Recently at Greenbelt Christian festival in Northamptonshire, being interviewed by that lady vicar off Gogglebox (Kate Bottley), the current Archbishop of Canterbury Justin Welby was quizzed a little on the church's stance on gay unions. Specifically, he was asked by an audience member about to enter into a civil partnership when the day would come that unions such as theirs would have the blessing of the church.
Speaking with his customary candour, Welby admitted that he couldn't "see the road ahead", and of the organisation's current stance he simply said, "We just look odd.” He went on to discuss an "incredible clash that is so important to so many people and goes to the heart of the identity of so many people", saying we "have to find a way to love and embrace everyone who loves Jesus Christ", including those particularly lovely people who believe that same-sex relationships are “deeply, deeply wrong”.
That sounds lovely, doesn't it? We can all love each other and everything will be hunky-dory. To me, however, it sounds idealistic to the point of ridiculousness. On the one hand you have us – gay people – who have always existed, and will continue to exist. And on the other hand, you have people for whom homophobia and its expression form a fundamental part of their belief system. In my view, no amount of embracing is going to have the effect of moving either party.
Discussions such as this are often based on the outrageous idea that homophobia is “traditional” for certain groups of people and therefore important for their “moral compass”. This always feels rather dubious to me – after all, a religious terrorist will act based upon what their moral compass dictates; surely, then, personal moral compasses should sometimes be challenged? Just because a homophobe isn't going to the extent of actually throwing me off a building or hanging me from a crane doesn't mean that there is any less value in confronting his or her beliefs. Homophobia has, after all, led to those actions elsewhere.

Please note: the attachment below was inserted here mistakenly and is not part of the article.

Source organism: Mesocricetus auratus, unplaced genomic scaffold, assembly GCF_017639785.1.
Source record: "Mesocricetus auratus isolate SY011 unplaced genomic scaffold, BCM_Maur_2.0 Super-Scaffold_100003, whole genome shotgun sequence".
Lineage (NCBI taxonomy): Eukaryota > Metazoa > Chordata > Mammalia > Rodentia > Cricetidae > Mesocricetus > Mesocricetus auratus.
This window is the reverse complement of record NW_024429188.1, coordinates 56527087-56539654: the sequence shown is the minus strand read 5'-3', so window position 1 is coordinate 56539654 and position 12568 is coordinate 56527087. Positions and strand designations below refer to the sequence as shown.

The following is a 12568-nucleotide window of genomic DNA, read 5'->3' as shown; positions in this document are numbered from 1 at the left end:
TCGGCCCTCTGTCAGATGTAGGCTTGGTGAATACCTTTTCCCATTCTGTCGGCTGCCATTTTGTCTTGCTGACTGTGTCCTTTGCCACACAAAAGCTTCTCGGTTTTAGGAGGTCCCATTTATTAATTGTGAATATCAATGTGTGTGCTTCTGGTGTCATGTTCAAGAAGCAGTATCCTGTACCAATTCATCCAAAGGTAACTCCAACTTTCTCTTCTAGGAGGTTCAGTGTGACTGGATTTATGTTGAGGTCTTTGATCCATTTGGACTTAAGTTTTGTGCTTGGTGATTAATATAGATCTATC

Why, you may well ask, should we care what the stance of the Church is? Why not let them fight it out amongst themselves? Much though turning the other cheek, if you'll pardon the reference, might seem the best course of action, we shouldn't forget that the Church of England today continues to have a law-making role in the United Kingdom – 26 bishops (including the two Archbishops) sit in the House of Lords, as the 'Lords Spiritual'. What this organisation says and does really matters, and has a real impact.
Let’s not forget, as well, that there are vast swathes of the population who are "passive" Christians. They've never been to church, or they rarely go, but see it as a morally "good" thing to do – this is largely why we’re not a committedly churchgoing country but our last census showed 59 per cent of UK residents describe themselves as Christian. I imagine what the Church of England says holds some sway with them as well.
Welby says he "can't see the road ahead", but I challenge him: why not lay it? The Church of England is the only organisation remaining in the UK for which the right to discriminate against people on the grounds of sexual orientation is enshrined in law. Some clarity and definition of message from figures such as Welby could be just what we need to begin difficult and complicated discussions that should lead to more openness and equality. Until he is able to express his views on discrimination in areas such as marriage faced by gay people when dealing with the church (or indeed, employed by the church), nothing will change. He cannot, and should not, stand idly by while bad deeds are done by people in his name.
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